The screenplay has a very different structure to the structure authors use for writing books. The script for a fiction film (documentarians work in their ways and don’t always work from a script while making a documentary) is divided into scenes, which move the action from one location to another. Change of scene happens every time the character/s go to a different location: kitchen, park, leaving room etc.
In a screenplay, each scene heading needs to have a specific layout:
– indicate if the scene takes place indoor (INT.) or outdoor (EXT.)
– location (where the scene takes place)
– what time of the day the action takes place.
Every scene consists of a short description of what the scene is about and what is happening in it. In short, what the audience/reader will see or hear. Keep in mind that not every scene has or even needs dialogue.
I see screenwriting as much rawer and “naked”, compared to narrative fiction writing. A script needs to be very specific to convey the story; there is no room to add adjectives or elaborate descriptions of what character A is feeling in that very moment.
How the characters feel should be expressed through action and dialogue. Besides, actors hate when writers describe feelings for them. You can write: “Jess banged the door with force” but “Jess was so angry that she banged the doors forcefully” would be somewhat frowned upon.
I’m a big fan of simplicity in a screenplay, and I much prefer writing as it is, without adding unnecessary ornaments. If your character walks out the door, write that the character is walking out the door.
Character’s actions and dialogue should express all necessary subtext.
Everyone involved in turning your screenplay into a movie will understand your story through subtext that hides behind action and dialogue. You surely don’t need to spell everything out.
Remember that once the director and producer get attached to your project, they will change things in your script, so don’t be too emotionally attached to what is on paper.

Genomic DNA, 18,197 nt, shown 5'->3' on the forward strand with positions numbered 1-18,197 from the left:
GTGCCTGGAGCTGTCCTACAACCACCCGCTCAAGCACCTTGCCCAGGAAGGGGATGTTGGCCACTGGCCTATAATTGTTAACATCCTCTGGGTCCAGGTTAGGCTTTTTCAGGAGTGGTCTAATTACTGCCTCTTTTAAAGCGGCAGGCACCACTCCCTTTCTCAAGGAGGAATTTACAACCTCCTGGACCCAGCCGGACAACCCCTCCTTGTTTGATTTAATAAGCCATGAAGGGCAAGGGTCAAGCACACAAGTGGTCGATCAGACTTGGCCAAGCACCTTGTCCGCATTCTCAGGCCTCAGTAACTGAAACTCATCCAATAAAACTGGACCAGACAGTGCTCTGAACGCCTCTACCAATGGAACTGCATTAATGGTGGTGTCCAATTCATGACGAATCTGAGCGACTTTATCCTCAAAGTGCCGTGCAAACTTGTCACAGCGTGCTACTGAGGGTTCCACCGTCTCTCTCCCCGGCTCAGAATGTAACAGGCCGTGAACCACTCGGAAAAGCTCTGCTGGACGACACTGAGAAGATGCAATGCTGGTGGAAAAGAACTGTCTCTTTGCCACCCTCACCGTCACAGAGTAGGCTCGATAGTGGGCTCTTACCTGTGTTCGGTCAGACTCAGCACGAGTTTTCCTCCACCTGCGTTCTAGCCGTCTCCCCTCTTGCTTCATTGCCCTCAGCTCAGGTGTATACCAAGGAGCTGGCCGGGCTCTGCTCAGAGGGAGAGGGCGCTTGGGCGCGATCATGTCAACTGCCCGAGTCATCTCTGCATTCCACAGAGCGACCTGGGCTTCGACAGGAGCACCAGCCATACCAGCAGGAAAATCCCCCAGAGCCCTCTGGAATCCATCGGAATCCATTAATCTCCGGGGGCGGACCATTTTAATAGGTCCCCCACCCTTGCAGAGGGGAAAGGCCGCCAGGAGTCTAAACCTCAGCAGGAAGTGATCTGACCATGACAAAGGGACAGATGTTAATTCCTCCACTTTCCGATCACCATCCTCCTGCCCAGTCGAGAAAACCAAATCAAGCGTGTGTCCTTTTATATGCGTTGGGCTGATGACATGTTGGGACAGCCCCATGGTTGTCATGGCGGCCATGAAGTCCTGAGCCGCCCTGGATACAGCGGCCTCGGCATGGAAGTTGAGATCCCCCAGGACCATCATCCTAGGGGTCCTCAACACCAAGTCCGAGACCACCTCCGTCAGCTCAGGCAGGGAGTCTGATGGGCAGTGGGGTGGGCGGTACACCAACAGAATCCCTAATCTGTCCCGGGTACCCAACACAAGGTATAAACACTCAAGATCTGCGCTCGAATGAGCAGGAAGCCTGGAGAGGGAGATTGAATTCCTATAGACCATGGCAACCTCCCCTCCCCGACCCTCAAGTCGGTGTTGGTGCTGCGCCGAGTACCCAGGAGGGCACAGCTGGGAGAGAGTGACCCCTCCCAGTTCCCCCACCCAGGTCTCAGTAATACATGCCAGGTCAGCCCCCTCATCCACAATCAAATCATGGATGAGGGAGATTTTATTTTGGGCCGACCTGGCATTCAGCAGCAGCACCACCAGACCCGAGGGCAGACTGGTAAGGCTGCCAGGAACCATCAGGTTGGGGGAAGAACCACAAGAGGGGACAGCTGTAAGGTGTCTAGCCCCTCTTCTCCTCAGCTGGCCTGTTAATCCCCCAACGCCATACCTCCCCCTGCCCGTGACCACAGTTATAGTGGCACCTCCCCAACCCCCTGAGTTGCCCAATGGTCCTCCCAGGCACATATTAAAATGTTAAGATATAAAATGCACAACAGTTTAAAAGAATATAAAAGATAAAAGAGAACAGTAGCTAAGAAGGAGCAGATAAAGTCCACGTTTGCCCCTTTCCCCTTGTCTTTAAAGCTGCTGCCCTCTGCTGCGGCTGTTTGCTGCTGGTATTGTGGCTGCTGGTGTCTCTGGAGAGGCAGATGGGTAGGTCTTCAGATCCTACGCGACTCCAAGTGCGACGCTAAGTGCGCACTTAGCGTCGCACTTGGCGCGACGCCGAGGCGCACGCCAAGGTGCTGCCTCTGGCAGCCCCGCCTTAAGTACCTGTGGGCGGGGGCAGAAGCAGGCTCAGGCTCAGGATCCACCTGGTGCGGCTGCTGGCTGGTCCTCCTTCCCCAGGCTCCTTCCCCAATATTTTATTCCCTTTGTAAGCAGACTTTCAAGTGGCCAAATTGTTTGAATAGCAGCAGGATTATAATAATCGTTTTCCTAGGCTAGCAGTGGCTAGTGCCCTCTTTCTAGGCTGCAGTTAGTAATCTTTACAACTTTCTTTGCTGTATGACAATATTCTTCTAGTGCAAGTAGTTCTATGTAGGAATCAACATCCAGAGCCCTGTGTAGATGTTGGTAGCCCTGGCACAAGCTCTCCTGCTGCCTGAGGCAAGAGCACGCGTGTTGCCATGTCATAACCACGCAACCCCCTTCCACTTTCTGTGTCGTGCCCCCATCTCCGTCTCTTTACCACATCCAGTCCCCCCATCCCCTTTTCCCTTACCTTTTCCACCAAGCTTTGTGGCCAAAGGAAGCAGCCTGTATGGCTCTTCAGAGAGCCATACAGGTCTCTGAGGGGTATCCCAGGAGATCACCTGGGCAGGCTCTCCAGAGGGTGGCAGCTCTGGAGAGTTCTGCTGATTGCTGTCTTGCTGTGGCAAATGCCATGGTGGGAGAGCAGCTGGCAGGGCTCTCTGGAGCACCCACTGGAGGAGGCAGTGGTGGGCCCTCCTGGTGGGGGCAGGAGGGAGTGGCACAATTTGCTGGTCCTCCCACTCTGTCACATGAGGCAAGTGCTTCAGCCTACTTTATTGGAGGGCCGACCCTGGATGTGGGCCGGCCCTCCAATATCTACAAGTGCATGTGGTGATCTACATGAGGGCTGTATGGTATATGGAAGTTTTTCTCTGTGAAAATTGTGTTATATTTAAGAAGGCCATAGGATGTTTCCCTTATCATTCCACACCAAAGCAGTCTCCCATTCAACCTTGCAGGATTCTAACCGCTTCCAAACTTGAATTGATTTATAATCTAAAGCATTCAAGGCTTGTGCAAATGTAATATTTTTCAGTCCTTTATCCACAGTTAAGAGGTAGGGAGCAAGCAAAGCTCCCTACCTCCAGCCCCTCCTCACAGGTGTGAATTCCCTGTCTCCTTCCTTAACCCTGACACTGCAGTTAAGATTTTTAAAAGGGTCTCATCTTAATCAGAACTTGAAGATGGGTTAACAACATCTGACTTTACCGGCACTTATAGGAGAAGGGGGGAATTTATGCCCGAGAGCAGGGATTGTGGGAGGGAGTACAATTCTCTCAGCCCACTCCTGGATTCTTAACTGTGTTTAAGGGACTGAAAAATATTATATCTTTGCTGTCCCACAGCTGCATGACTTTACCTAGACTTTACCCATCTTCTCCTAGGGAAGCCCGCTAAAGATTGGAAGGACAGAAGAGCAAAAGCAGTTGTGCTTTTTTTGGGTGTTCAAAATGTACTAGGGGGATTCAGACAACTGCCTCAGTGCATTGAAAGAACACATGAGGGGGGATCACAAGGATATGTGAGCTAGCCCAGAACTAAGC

Usually, one page of a screenplay amounts to one minute of a screen time. Suppose you are planning to write a 90 min. long film your script shouldn’t be longer than 100–110 pages.
While writing your screenplay, you need to pay attention to:
A screenplay’s job is to sell the story to the producers, executives, and creative talent that would/could work on the project. In theory, you should capture your reader’s attention on the first page to persuade them to read until page 15. If the reader stops reading on page 1, well… your story won’t be picked up.
Agents, production companies, individual filmmakers option screenplays, stories, and books, but don’t count on heaps of money showing up in your account. It just means that someone has expressed an interest in your story.
The screenplay is the first element of a package a producer or an agency puts together to attract investments and creative talent. So without the script, there is no package.
It’s hard to make a living as a screenwriter, not because it’s hard to write screenplays but because so many people are so damn good at it. It’s a very, very competitive field. So never hang up on just one story, write as many screenplays as you can to practice the craft, and maybe someone somewhere will like it enough to turn it into a film, or at the very least to option it, which will put your name on the map.
If you considering turning your book into a screenplay, make sure you read screenwriting books, blogs and scripts of the films you like and the films that resemble your story the most, before you start investing time in adaptation. Screenwriting is mega time-consuming.
Having a screenplay based on your book doesn’t guarantee that a production company will pick up your story. Still, it might attract a filmmaker who falls in love with your story, or it might be enough to have your book/story option for possible development. Development is just the first stage on a long road to the red carpet…